Dallas Business Journal
By Ryan Salchert | February 10, 2021
Dallas-based real estate firm Caddo Holdings began its life in 2009 with a fairly typical business plan; buy distressed office buildings and fix them up.
Over the last decade, the company has bought and sold more than half a dozen office buildings in Dallas, including its first, Lakewood Towers. It was at this property that the company began noticing the demand for smaller, more flexible office space.
“When we bought it, it was 60 percent leased and an entire floor had been damaged by a flood. Since we had to rebuild it quickly for insurance reasons, we ended up building these smaller, 600-1,000-square-foot spec suites and offered shorter, more flexible terms on them,” said Tim Slaughter, managing partner of Caddo Holdings. “What we found was that whole floor, which hadn’t been leased in like 20 years, got fully leased up in 90 days.”
Soon, the company began doing this with its other assets, converting the worst spaces in each building to spec suites and offering them at two-year minimum leases instead of the typical five years.
“We had a really good run with that, but one thing we learned during those 10 years was that the leasing model was broken for small office users. It was highly inflexible,” Slaughter said. “If things aren’t changing very fast with your business, I guess it’s okay, but when a recession hits or big changes do happen, people really like that flexibility and would benefit from more of it.”
With flexibility and small businesses in mind, Caddo bought three Yeager Office Suites locations in 2019, rebranding them as Caddo Office Reimagined. Along with his role at Caddo Holdings, Slaughter acts as president of Caddo Office Reimagined.
“What we liked about this business model was that it was highly flexible, it offered private office space on no term, and it was turnkey ready. You can add an office if needed, or conversely, if there’s a recession and you have eight office suites but need to get down to four or two, you can do that in 60-day increments rather than five-year increments. I think that’s really the magic here,” Slaughter said.
The brand has three existing locations in McKinney, Allen and Plano. Each stand-alone building is about 40,000 square feet and offers roughly 160 private office suites. Other amenities include shared conference rooms, coworking common areas, cafes, on-site building management, dual feed internet connections that are the same across every location, and even plugs on every wall.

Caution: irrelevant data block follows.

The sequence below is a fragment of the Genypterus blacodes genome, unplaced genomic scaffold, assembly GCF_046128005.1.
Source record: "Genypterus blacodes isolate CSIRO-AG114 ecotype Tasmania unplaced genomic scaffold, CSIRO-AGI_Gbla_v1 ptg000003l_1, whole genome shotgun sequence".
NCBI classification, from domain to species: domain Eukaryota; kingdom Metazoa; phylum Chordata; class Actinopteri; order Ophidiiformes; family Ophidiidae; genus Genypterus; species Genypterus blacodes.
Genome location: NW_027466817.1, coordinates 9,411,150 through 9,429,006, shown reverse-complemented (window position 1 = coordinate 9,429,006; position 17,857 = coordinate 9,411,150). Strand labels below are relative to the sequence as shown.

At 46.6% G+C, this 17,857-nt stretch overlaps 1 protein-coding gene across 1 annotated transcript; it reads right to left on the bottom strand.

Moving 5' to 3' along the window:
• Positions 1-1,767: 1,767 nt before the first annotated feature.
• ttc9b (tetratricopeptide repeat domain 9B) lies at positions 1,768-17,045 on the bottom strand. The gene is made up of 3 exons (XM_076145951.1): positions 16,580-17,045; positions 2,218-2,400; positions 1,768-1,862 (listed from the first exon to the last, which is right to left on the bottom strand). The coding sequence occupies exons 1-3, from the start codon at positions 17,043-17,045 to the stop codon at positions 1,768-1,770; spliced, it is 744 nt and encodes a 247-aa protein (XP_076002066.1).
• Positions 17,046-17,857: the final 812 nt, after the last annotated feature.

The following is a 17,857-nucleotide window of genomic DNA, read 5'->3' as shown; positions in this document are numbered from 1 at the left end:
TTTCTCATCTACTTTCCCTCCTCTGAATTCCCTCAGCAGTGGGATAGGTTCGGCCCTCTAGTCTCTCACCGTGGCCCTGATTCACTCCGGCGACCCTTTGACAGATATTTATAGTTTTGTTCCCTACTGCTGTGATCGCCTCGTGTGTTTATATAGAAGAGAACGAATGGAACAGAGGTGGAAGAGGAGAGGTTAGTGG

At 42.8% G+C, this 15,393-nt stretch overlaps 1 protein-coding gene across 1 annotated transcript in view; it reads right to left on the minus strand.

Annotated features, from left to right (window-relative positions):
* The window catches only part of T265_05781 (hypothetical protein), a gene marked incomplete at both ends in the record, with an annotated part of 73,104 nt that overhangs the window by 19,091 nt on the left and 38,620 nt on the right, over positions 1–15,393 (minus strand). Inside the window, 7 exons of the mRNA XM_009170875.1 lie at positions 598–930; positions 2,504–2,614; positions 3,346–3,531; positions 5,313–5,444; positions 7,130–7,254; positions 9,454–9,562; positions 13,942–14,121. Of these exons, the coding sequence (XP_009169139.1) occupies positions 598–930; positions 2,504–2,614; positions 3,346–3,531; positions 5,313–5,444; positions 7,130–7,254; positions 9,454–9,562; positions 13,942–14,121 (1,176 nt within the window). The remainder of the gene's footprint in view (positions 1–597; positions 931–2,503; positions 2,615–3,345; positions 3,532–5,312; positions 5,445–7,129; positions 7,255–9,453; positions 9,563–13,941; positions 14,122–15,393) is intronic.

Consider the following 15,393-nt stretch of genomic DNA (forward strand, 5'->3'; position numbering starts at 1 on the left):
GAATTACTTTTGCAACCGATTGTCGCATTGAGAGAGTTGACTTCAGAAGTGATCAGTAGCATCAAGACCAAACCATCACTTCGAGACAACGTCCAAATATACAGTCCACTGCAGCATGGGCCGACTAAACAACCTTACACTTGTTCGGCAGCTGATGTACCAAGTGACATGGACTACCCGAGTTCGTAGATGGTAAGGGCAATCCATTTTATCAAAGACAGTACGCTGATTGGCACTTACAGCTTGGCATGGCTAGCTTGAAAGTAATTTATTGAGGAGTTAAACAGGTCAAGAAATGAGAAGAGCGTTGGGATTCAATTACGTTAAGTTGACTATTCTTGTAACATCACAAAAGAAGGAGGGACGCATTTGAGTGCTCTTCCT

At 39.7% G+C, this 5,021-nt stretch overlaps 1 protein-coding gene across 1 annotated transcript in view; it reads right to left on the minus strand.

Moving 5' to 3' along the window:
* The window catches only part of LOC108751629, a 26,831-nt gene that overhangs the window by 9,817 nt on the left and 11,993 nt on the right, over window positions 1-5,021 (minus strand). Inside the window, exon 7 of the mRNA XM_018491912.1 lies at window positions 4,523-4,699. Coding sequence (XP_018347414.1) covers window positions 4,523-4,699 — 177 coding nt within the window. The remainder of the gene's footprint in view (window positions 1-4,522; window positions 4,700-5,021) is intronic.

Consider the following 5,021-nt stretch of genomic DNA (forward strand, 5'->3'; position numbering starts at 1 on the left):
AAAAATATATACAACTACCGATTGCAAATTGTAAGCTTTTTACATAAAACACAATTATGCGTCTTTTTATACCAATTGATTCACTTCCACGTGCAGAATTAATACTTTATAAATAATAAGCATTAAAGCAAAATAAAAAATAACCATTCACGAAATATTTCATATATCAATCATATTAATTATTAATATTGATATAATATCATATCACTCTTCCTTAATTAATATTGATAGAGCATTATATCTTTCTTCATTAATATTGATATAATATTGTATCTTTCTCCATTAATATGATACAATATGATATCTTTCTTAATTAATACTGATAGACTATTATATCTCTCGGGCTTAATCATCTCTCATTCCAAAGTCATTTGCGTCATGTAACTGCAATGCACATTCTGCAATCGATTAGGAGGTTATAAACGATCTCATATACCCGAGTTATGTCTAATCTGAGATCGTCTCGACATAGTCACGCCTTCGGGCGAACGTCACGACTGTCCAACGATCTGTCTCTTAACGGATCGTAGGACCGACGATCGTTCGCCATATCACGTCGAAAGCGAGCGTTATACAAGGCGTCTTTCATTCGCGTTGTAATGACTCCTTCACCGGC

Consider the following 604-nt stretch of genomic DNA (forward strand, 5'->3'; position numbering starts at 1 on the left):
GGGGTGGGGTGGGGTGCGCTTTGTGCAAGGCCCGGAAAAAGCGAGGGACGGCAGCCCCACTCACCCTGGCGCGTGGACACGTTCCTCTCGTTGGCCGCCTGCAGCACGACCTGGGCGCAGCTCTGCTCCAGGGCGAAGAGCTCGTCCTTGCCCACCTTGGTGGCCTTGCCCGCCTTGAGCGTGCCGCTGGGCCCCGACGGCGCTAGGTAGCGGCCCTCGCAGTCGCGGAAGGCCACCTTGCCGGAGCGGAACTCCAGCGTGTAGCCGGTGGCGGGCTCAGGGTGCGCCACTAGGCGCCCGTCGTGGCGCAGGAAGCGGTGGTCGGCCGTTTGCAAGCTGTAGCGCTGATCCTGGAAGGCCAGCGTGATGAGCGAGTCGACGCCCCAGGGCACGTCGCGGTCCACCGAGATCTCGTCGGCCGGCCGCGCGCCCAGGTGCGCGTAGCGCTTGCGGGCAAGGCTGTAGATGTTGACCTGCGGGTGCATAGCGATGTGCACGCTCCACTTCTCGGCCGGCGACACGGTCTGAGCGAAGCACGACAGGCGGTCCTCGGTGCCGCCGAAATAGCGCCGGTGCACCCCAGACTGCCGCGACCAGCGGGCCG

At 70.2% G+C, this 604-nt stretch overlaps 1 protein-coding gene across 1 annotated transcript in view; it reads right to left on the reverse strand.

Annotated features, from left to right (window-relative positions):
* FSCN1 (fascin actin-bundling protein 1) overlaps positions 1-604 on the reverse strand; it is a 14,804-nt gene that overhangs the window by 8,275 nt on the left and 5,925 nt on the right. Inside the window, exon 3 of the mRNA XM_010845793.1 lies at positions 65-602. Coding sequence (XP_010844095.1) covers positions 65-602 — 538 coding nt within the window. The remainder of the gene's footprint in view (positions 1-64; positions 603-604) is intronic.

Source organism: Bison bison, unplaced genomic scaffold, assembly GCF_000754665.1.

Two more locations are on the way in 2021. A former bank next to Lakewood Towers is being converted into a Caddo Office Reimagined location, while another is being built in Flower Mound. A second location in Plano is also on the way, set to deliver in 2022. While COVID-19 and shelter-in-place has caused Caddo Office Reimagined to lose some customers, the trend of flexible leases and working close to home has also helped bring business back.
“Given the fact that we don’t have any long-term leases, it was a bit white knuckle for a little while. We have something like 415 available suites in the three buildings we own, and I think we lost about 200 members during shelter-in-place. Since then, we’ve signed about 140 back. We haven’t gone below 80 percent occupancy even through shelter-in-place, which to me is a real testament to the power of the business model,” Slaughter said. “I think the pandemic has certainly opened people’s eyes to how important flexibility is and also how good it is to be close to home.”
More expansion is in the plans for Caddo Office Reimagined. Over the next few years, Slaughter wants to have 10 locations opened in Dallas-Fort Worth and 10 more across Texas. While the business would consider doing a redevelopment of existing space, like it’s doing in Lakewood, Slaughter says he wants to own each building and would not consider a lease or management deal.
While many questions remain about what office trends will last after the pandemic, the trend of flexible leases and flexible work environments has seemed to gain traction since shelter-in-place. Real estate companies are attempting to get ahead of these trends in a myriad of ways.